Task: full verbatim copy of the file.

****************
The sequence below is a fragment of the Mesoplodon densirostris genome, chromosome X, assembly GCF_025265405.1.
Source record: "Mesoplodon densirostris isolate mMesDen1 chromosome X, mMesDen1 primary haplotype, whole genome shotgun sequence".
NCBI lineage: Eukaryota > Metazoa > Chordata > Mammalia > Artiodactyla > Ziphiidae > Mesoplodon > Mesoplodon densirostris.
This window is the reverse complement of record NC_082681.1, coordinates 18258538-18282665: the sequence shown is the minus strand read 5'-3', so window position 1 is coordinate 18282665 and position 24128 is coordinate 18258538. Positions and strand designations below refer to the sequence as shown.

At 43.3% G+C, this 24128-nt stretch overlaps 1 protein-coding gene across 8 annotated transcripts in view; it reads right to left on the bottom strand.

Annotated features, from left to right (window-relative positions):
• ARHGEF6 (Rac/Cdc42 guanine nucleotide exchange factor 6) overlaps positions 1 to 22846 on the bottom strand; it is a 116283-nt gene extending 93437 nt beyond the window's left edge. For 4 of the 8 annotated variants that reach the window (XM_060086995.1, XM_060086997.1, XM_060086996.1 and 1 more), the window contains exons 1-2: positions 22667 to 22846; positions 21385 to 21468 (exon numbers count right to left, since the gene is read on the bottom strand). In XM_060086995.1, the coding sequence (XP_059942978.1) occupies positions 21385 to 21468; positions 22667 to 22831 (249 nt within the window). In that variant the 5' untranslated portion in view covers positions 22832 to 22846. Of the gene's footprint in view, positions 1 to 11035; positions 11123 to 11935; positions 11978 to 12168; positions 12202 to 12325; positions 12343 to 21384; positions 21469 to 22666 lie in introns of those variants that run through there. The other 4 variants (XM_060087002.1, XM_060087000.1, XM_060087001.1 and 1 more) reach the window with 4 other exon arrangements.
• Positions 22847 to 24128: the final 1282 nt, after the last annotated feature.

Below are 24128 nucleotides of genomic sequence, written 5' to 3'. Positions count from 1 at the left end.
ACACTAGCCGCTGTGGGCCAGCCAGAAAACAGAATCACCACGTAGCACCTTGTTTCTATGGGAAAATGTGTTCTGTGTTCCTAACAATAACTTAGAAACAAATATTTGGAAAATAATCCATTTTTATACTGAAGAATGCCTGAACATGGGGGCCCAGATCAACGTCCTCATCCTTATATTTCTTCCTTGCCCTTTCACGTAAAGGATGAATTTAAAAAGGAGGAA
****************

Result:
The sequence below is a fragment of the Mesoplodon densirostris genome, chromosome X, assembly GCF_025265405.1.
Source record: "Mesoplodon densirostris isolate mMesDen1 chromosome X, mMesDen1 primary haplotype, whole genome shotgun sequence".
NCBI lineage: Eukaryota > Metazoa > Chordata > Mammalia > Artiodactyla > Ziphiidae > Mesoplodon > Mesoplodon densirostris.
This window is the reverse complement of record NC_082681.1, coordinates 18258538-18282665: the sequence shown is the minus strand read 5'-3', so window position 1 is coordinate 18282665 and position 24128 is coordinate 18258538. Positions and strand designations below refer to the sequence as shown.

At 43.3% G+C, this 24128-nt stretch overlaps 1 protein-coding gene across 8 annotated transcripts in view; it reads right to left on the bottom strand.

Annotated features, from left to right (window-relative positions):
• ARHGEF6 (Rac/Cdc42 guanine nucleotide exchange factor 6) overlaps positions 1 to 22846 on the bottom strand; it is a 116283-nt gene extending 93437 nt beyond the window's left edge. For 4 of the 8 annotated variants that reach the window (XM_060086995.1, XM_060086997.1, XM_060086996.1 and 1 more), the window contains exons 1-2: positions 22667 to 22846; positions 21385 to 21468 (exon numbers count right to left, since the gene is read on the bottom strand). In XM_060086995.1, the coding sequence (XP_059942978.1) occupies positions 21385 to 21468; positions 22667 to 22831 (249 nt within the window). In that variant the 5' untranslated portion in view covers positions 22832 to 22846. Of the gene's footprint in view, positions 1 to 11035; positions 11123 to 11935; positions 11978 to 12168; positions 12202 to 12325; positions 12343 to 21384; positions 21469 to 22666 lie in introns of those variants that run through there. The other 4 variants (XM_060087002.1, XM_060087000.1, XM_060087001.1 and 1 more) reach the window with 4 other exon arrangements.
• Positions 22847 to 24128: the final 1282 nt, after the last annotated feature.

Below are 24128 nucleotides of genomic sequence, written 5' to 3'. Positions count from 1 at the left end.
ACACTAGCCGCTGTGGGCCAGCCAGAAAACAGAATCACCACGTAGCACCTTGTTTCTATGGGAAAATGTGTTCTGTGTTCCTAACAATAACTTAGAAACAAATATTTGGAAAATAATCCATTTTTATACTGAAGAATGCCTGAACATGGGGGCCCAGATCAACGTCCTCATCCTTATATTTCTTCCTTGCCCTTTCACGTAAAGGATGAATTTAAAAAGGAGGAA